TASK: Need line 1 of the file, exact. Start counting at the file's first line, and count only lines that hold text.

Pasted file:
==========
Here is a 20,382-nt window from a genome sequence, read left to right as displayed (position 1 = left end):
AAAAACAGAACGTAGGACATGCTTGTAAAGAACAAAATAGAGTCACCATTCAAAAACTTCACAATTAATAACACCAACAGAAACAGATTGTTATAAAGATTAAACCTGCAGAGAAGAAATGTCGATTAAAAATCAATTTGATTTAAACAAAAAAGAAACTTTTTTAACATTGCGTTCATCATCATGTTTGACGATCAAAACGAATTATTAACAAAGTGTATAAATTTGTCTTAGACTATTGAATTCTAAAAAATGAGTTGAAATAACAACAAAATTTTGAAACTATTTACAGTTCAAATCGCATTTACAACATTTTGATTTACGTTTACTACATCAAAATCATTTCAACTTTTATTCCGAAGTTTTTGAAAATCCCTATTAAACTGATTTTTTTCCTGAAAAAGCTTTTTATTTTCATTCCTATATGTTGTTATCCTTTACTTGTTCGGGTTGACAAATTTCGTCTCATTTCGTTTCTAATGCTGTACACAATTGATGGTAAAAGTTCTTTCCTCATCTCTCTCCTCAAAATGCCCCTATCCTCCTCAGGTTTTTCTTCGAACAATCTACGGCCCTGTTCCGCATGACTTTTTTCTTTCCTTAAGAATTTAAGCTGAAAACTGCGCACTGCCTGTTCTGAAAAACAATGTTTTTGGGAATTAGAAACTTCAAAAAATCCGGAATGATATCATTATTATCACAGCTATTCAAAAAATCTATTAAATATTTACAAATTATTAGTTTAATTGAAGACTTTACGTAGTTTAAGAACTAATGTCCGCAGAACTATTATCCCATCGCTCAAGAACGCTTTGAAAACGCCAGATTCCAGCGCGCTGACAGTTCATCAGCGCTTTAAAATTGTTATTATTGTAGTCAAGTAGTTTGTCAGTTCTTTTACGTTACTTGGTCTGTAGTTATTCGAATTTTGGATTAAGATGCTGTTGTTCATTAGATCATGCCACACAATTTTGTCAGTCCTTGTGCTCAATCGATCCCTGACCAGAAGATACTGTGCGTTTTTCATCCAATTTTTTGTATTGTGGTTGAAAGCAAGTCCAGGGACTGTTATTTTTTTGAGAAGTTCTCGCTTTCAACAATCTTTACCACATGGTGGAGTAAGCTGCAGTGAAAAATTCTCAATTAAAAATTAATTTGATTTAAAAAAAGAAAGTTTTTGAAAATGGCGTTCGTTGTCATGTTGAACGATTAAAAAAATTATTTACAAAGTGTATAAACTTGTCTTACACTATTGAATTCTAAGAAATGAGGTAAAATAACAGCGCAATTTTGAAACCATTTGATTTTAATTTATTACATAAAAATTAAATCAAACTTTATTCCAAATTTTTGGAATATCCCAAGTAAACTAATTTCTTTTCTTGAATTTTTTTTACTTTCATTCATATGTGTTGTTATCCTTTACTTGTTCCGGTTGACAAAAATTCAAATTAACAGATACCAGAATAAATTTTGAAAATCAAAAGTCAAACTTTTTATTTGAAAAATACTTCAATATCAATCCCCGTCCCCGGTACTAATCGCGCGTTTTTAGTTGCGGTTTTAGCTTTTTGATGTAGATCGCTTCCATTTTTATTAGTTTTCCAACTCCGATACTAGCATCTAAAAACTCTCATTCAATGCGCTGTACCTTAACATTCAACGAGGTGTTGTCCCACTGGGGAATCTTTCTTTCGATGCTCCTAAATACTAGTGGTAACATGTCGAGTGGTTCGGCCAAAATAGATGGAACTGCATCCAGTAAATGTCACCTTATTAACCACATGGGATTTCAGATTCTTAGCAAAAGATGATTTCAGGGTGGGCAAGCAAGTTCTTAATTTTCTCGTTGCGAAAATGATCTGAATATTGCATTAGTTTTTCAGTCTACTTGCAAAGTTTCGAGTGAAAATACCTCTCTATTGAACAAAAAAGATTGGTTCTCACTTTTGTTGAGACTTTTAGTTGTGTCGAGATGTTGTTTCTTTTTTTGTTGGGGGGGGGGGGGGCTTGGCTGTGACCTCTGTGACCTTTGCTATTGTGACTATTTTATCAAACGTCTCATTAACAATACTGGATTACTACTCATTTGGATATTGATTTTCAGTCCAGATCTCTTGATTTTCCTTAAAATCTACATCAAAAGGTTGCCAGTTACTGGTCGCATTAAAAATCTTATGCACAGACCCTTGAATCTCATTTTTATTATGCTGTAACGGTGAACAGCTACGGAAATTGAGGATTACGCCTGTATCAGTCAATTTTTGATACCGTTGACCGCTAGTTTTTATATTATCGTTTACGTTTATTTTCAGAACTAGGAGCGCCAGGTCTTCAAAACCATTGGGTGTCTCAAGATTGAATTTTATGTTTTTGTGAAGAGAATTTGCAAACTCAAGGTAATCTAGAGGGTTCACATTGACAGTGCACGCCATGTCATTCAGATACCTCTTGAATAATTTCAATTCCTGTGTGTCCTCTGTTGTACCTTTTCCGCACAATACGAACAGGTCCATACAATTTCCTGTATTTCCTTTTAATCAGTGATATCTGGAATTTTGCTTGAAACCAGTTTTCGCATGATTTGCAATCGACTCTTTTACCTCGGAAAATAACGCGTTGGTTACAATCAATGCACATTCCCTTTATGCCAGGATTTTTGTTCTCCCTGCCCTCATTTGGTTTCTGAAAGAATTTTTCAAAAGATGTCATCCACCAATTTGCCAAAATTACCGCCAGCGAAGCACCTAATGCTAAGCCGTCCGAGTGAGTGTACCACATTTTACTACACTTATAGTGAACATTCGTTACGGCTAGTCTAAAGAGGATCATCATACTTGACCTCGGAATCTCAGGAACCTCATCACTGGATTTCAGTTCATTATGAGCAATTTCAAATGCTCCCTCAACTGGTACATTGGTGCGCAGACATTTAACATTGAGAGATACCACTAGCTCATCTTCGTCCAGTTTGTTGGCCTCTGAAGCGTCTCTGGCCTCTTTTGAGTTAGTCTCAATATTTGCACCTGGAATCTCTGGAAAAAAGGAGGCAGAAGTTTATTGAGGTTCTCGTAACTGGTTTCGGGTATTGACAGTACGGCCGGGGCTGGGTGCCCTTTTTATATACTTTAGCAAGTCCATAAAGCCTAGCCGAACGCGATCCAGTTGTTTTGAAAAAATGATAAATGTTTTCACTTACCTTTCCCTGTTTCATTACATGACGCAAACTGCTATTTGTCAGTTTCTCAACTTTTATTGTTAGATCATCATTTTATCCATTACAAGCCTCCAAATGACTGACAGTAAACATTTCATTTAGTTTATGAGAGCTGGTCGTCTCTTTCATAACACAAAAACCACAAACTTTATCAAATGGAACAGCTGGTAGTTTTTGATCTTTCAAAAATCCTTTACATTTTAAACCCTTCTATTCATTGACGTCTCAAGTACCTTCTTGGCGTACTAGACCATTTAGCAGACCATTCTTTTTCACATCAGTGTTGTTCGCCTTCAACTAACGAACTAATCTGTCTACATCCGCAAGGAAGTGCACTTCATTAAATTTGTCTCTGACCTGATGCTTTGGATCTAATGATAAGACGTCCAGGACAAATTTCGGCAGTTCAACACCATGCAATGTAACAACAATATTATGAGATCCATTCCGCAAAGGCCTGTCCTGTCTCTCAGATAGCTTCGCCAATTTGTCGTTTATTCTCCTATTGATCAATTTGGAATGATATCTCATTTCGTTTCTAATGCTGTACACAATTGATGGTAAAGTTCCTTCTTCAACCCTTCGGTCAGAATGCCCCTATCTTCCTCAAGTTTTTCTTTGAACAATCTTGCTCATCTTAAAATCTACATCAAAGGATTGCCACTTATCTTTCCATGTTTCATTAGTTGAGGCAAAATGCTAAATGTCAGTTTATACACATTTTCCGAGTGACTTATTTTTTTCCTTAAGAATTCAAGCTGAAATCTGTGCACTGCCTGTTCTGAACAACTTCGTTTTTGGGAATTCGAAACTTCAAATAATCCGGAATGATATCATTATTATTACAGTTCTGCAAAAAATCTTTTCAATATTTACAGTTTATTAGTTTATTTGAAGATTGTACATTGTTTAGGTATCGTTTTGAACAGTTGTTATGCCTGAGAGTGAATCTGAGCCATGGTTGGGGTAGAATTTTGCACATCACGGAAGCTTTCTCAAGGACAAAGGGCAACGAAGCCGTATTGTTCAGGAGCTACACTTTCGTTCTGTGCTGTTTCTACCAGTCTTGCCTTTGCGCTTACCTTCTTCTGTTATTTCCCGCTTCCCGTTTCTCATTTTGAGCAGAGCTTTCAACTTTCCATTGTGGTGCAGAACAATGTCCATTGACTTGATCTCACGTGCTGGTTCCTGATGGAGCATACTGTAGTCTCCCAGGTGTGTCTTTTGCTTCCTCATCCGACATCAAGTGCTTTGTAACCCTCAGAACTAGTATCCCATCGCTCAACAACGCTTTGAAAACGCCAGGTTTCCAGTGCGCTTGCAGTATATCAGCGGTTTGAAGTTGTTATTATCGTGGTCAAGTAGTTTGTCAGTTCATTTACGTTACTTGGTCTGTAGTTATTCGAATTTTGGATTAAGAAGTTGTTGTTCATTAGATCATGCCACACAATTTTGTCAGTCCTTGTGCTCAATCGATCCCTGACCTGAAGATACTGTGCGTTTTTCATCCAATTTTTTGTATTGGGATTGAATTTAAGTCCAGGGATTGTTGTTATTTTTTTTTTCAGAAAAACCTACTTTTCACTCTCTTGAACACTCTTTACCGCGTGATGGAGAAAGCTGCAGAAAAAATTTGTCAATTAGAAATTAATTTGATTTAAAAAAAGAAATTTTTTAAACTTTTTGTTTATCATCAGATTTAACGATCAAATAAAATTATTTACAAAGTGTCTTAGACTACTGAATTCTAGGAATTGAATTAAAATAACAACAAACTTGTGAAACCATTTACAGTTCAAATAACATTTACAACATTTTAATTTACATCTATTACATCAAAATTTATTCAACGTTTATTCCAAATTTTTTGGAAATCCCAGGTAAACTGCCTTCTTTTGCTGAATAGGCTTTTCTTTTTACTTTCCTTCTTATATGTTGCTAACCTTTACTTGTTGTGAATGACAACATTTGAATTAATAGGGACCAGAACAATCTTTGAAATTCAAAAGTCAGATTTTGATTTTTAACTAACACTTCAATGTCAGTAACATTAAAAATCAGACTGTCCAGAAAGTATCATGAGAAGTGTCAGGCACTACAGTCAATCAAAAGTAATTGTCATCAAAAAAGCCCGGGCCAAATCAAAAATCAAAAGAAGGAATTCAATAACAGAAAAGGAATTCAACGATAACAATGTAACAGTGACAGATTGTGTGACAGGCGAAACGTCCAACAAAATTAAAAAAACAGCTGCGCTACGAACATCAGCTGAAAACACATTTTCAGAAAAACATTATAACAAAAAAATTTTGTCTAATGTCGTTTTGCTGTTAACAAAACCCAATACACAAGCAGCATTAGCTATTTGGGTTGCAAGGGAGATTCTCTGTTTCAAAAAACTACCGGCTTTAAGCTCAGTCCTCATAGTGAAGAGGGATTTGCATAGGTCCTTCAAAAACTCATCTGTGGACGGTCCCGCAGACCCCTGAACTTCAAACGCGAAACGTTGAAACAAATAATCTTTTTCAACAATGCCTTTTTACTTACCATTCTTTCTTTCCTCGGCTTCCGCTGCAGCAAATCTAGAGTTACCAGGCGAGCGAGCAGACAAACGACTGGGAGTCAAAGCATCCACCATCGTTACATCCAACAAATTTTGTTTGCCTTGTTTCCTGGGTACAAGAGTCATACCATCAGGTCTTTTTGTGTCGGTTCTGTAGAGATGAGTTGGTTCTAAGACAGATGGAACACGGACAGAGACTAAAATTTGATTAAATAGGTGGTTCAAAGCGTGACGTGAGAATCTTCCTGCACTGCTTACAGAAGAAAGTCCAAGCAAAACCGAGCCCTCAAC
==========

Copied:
Here is a 20,382-nt window from a genome sequence, read left to right as displayed (position 1 = left end):